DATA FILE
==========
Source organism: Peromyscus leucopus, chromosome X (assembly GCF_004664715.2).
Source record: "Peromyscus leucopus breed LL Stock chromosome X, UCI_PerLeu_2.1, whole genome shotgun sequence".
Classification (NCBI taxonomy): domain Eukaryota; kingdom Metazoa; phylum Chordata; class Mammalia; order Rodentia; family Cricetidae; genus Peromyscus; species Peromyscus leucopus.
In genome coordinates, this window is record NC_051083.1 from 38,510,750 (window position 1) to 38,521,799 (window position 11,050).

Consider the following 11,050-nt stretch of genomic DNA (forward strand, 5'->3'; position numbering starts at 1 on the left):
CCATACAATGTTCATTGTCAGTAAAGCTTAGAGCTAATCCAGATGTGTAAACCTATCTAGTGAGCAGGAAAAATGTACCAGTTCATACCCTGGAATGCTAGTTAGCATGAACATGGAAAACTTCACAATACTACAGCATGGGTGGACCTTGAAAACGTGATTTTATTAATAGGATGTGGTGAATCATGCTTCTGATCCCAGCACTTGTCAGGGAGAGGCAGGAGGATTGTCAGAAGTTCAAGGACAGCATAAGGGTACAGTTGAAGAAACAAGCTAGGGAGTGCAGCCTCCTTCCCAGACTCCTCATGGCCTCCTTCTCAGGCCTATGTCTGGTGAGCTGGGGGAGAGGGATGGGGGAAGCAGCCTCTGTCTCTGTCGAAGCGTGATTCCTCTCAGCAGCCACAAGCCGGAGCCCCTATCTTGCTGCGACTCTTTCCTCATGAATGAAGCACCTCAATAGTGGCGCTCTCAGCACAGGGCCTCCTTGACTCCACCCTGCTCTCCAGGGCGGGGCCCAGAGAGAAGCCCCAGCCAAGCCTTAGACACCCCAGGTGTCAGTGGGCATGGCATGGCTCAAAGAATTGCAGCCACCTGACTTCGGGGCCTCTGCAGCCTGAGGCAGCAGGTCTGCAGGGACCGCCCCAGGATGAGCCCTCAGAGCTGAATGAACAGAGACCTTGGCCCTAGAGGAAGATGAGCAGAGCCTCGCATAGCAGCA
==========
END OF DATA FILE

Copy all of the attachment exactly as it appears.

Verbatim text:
Source organism: Peromyscus leucopus, chromosome X (assembly GCF_004664715.2).
Source record: "Peromyscus leucopus breed LL Stock chromosome X, UCI_PerLeu_2.1, whole genome shotgun sequence".
Classification (NCBI taxonomy): domain Eukaryota; kingdom Metazoa; phylum Chordata; class Mammalia; order Rodentia; family Cricetidae; genus Peromyscus; species Peromyscus leucopus.
In genome coordinates, this window is record NC_051083.1 from 38,510,750 (window position 1) to 38,521,799 (window position 11,050).

Consider the following 11,050-nt stretch of genomic DNA (forward strand, 5'->3'; position numbering starts at 1 on the left):
CCATACAATGTTCATTGTCAGTAAAGCTTAGAGCTAATCCAGATGTGTAAACCTATCTAGTGAGCAGGAAAAATGTACCAGTTCATACCCTGGAATGCTAGTTAGCATGAACATGGAAAACTTCACAATACTACAGCATGGGTGGACCTTGAAAACGTGATTTTATTAATAGGATGTGGTGAATCATGCTTCTGATCCCAGCACTTGTCAGGGAGAGGCAGGAGGATTGTCAGAAGTTCAAGGACAGCATAAGGGTACAGTTGAAGAAACAAGCTAGGGAGTGCAGCCTCCTTCCCAGACTCCTCATGGCCTCCTTCTCAGGCCTATGTCTGGTGAGCTGGGGGAGAGGGATGGGGGAAGCAGCCTCTGTCTCTGTCGAAGCGTGATTCCTCTCAGCAGCCACAAGCCGGAGCCCCTATCTTGCTGCGACTCTTTCCTCATGAATGAAGCACCTCAATAGTGGCGCTCTCAGCACAGGGCCTCCTTGACTCCACCCTGCTCTCCAGGGCGGGGCCCAGAGAGAAGCCCCAGCCAAGCCTTAGACACCCCAGGTGTCAGTGGGCATGGCATGGCTCAAAGAATTGCAGCCACCTGACTTCGGGGCCTCTGCAGCCTGAGGCAGCAGGTCTGCAGGGACCGCCCCAGGATGAGCCCTCAGAGCTGAATGAACAGAGACCTTGGCCCTAGAGGAAGATGAGCAGAGCCTCGCATAGCAGCA